(universal) metric field of spacetime (as in accelerated motion)
requires energy, which is the source of the particle's resistance
- and in exact proportion to the particle's mass (Gm).
The equivalence of gravitational and inertial mass ("weight" vs
resistance to acceleration - leading to Einstein's "Equivalence
Principle") is due not only to the reciprocal character of the
spacetime accelerations of gravity vs (for example) rocket engines
(spacetime accelerating through the rocket vs the rocket
accelerating through spacetime), but to the interaction in both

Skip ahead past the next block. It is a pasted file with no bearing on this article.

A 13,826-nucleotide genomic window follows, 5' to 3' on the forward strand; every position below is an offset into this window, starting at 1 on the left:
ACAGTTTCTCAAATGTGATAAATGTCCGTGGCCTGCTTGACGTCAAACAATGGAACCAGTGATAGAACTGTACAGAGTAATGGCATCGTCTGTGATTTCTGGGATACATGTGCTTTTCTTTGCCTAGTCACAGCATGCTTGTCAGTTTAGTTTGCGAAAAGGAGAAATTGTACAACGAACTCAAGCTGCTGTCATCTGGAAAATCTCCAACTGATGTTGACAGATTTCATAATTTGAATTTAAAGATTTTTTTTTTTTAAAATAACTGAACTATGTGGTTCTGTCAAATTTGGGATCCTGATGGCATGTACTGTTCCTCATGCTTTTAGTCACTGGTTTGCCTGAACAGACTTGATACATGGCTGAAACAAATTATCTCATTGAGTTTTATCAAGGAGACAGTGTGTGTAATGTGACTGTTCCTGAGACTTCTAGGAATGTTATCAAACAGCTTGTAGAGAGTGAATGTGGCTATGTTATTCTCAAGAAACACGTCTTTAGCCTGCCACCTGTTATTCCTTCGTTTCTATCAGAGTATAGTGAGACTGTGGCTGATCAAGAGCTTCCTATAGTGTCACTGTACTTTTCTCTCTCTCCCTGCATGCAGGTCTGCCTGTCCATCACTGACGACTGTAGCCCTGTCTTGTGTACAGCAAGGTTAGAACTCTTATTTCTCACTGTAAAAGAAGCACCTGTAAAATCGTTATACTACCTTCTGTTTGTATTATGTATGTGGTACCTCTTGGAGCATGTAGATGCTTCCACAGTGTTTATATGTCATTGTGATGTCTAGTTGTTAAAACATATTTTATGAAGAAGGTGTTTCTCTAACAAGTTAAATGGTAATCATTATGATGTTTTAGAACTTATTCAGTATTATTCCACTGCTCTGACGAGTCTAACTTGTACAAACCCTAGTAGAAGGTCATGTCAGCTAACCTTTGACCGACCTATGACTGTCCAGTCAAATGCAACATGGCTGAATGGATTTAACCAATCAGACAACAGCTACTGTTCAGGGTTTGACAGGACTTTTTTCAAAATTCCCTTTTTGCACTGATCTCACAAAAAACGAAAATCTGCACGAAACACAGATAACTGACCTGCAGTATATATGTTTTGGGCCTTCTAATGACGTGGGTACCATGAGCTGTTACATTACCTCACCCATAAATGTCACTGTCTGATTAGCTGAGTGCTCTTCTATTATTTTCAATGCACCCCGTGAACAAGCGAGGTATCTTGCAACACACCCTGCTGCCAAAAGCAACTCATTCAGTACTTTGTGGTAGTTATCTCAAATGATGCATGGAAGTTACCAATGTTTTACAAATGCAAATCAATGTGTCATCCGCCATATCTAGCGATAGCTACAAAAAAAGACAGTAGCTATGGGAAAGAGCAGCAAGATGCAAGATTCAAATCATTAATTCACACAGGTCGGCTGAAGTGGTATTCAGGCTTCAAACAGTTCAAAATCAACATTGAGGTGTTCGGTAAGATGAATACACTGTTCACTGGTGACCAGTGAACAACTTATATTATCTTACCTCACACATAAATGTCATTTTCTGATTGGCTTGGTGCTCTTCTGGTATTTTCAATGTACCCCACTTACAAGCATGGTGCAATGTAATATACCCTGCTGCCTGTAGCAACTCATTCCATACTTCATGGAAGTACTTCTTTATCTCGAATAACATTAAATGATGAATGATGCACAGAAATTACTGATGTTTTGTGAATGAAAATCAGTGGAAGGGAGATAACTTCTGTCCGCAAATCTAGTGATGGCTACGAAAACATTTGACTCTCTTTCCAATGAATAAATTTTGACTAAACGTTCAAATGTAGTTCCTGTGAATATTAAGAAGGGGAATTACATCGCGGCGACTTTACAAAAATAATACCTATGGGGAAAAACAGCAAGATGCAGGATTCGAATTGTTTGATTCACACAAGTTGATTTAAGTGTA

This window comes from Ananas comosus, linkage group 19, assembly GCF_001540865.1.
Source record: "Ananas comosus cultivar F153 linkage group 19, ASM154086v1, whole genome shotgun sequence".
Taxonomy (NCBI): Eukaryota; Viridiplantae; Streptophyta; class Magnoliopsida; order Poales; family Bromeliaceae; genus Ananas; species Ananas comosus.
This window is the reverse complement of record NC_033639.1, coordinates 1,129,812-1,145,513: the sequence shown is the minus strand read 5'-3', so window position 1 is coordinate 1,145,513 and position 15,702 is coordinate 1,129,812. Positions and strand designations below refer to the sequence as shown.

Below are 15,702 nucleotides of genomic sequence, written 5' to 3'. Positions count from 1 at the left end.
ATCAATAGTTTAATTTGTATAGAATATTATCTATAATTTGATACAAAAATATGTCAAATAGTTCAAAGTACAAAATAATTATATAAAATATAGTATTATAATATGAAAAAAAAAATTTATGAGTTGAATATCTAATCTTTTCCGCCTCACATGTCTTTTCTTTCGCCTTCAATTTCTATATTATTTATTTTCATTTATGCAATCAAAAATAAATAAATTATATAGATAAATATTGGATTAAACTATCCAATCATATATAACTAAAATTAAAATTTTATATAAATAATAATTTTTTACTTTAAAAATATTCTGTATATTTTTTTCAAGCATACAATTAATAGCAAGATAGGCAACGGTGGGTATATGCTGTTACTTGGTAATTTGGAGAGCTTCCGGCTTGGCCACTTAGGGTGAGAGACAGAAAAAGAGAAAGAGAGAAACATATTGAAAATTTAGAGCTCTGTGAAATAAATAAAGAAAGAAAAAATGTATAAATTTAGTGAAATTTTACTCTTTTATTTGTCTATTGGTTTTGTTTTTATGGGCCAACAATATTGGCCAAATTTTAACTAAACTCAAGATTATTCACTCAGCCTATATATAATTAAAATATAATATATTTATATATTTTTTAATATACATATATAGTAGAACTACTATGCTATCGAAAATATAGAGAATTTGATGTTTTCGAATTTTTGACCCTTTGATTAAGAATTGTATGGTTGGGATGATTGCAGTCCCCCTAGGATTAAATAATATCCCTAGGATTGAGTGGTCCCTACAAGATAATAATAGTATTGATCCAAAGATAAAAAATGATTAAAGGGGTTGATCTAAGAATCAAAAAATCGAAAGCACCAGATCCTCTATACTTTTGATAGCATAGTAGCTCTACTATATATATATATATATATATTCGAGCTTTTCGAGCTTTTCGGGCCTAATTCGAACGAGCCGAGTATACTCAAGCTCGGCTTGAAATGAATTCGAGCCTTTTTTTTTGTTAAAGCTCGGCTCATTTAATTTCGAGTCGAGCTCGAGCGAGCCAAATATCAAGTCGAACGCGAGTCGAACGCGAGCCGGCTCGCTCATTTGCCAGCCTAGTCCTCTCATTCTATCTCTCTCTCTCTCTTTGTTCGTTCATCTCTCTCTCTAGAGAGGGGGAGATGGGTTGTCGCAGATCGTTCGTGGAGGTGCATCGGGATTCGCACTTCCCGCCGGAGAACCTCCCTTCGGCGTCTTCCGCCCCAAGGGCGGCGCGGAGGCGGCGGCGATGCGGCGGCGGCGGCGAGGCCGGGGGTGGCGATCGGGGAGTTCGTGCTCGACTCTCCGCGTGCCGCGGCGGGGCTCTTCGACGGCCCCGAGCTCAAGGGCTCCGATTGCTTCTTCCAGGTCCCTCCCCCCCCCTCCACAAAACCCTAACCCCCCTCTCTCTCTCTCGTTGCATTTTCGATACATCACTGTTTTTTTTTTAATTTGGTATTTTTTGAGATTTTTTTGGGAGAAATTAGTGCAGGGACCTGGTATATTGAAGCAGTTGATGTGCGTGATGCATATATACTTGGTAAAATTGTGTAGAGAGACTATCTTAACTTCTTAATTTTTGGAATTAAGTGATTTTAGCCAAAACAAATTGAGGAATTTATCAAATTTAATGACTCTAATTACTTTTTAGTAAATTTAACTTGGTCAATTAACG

cases of a particle's gravitational field with the metric
component of (identically but reciprocally) accelerating spacetime
(the spacetime metric accelerating through our gravitational field
vs our gravitational field accelerating through the spacetime
metric). Likewise, the vanishing of "g" forces in orbit or
free-fall corresponds to the vanishing of the forced (accelerated)
interaction between these two metric fields. Time is a common
feature of gravity, acceleration, and even mass (as we saw above,
through "frequency": hv = mcc). In contrast to immobile,
massive matter, note in this connection that light, whose
"inertial" state is "intrinsic" motion in space with "velocity c",
has neither mass, a time dimension, nor a gravitational field, and
consequently and significantly, has no inertial resistance to
acceleration (as in reflecting between two mirrors). (See:
"Does Light Produce a Gravitational
See: Postscript to this Paper